Forte Ruin - Forte Ruin (EP) (2015)

We always hear the music in our heads, the way we expect it to come out when we play. A certain tone, certain speed, just the right about of distortion. We can hear it in our heads before we even turn on the amps. Yet, it doesn't always come out that way when we finally hit the strings. And, try as we might, you can never plug your speakers directly into your frontal lobe and share exactly what it is you heard. You'll try. But when the finished product is out for mass consumption, it might not be exactly what you wanted it to be. Maybe that, above all else, is the tricky part to be in a band. Forte Ruin, a six piece band from Lahti, Finland, seem to have a strong grasp on what they want their music to be, and how they want it to sound. But with a string of influences from melodic death to strange, hyper-melodic psychedelic rock, their new EP might not be or say all that they'd hoped. Then again, maybe it does.

It's a strange merger of styles you'll find on this outing, and that is putting it concisely. Perhaps the most interesting outlier is the use of keyboards and piano throughout the record, be it the tingling of the ivories you hear on Alienated Humanity, or one of the many melodic breaks on the rest of the album. It fits, albeit in a much different way then you'd become accustomed to in any melodic death band. But more interesting than that is the repeated use of "the hook" in the vocal lines. The norm - harshly delivered vocals with a gritty edge - is confined the verse, while melodic choruses overtake everything else. If nothing else, it creates a strange contrast between one movement and the next, and punctuates what is a strangely catchy set of tracks. But more often than not, each of the three tracks feels slightly uneven; the vocal shifts and glaring changes in guitar style and tone don't always come off as organic. On the first listen, some of the switches from melodic death, to arena rock, to psychedelia, all of which can be found in Enter The Masquerade, may elicit a raise of your eyebrow. But on repeated listens, they can become off-putting.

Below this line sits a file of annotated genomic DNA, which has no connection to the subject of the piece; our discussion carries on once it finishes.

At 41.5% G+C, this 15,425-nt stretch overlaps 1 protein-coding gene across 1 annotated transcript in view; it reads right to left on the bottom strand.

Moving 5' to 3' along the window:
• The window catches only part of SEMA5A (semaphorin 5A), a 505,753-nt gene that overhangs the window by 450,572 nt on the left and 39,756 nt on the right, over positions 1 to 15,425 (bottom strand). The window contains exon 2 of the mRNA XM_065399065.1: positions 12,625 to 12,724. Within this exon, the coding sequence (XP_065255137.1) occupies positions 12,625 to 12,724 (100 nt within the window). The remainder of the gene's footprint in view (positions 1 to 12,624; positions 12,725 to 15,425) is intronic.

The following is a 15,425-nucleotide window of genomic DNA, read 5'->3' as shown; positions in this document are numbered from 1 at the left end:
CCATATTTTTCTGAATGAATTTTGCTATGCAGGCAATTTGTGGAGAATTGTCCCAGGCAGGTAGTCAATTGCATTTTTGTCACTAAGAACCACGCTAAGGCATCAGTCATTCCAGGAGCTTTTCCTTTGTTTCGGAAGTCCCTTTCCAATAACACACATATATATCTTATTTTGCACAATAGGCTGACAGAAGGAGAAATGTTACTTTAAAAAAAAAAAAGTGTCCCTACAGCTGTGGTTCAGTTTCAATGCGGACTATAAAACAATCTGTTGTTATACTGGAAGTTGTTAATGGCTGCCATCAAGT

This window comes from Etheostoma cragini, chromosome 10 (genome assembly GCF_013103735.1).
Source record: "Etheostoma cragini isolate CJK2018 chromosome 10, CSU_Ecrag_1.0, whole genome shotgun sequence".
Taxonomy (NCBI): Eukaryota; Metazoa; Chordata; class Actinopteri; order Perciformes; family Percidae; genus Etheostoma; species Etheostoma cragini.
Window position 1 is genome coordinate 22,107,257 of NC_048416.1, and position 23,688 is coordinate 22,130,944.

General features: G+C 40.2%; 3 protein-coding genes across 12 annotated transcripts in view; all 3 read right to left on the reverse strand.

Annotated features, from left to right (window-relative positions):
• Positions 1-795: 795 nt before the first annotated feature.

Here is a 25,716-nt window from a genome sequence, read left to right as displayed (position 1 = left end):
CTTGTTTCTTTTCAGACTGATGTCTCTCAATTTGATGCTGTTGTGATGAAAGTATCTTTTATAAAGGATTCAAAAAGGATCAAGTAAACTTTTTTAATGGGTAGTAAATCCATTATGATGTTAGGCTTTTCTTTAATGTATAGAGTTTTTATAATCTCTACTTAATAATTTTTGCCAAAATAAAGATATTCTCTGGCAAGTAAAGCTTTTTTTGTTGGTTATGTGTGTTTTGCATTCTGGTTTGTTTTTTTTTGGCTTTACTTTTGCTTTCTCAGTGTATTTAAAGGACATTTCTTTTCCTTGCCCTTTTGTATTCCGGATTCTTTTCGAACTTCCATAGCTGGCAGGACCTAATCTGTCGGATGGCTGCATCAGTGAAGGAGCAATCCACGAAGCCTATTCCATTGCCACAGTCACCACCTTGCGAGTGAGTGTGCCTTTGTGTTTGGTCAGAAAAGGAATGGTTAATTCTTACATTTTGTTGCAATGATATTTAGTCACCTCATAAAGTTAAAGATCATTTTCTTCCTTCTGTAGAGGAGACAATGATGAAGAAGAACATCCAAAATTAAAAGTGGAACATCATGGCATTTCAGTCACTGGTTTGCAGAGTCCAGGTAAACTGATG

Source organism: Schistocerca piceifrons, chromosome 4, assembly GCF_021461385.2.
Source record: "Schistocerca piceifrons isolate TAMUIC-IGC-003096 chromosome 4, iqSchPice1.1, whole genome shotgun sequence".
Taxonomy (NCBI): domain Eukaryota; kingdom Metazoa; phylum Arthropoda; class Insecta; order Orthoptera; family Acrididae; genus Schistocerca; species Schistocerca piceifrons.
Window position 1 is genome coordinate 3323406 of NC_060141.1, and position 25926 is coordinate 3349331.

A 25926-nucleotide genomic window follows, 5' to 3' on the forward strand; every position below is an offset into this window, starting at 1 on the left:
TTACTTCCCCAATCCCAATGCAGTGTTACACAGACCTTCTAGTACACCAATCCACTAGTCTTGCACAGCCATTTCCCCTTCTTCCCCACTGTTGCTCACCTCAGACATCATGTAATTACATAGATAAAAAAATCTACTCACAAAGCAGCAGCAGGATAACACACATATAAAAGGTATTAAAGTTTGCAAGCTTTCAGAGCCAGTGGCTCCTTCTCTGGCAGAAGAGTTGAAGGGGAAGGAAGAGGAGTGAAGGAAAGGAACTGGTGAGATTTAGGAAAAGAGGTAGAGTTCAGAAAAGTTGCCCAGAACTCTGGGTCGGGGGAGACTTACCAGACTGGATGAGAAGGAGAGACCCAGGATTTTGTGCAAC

Not every finished product is actually finished. The merger of styles and influences can be a tricky road to navigate without getting lost in the idea, more than the reality. Forte Ruin seem to have a grasp for what they want to accomplish, but on this EP, they fall short of that goal. Going forward, they'll be tasked with trimming some of the excess fat, be it in style or execution, because as we've learned, more isn't always more. This isn't to say they need to strip their music down to the bare minimum and start over; quite the contrary, actually. The foundations of something good are visible. But they'll need to decide what is necessary, and what needs to be peeled back and reduced. With a more focused approach and fewer step[s to the left and right of their center line, it shouldn't be too long before this six piece is back with something that better represents who Forte Ruin really is.


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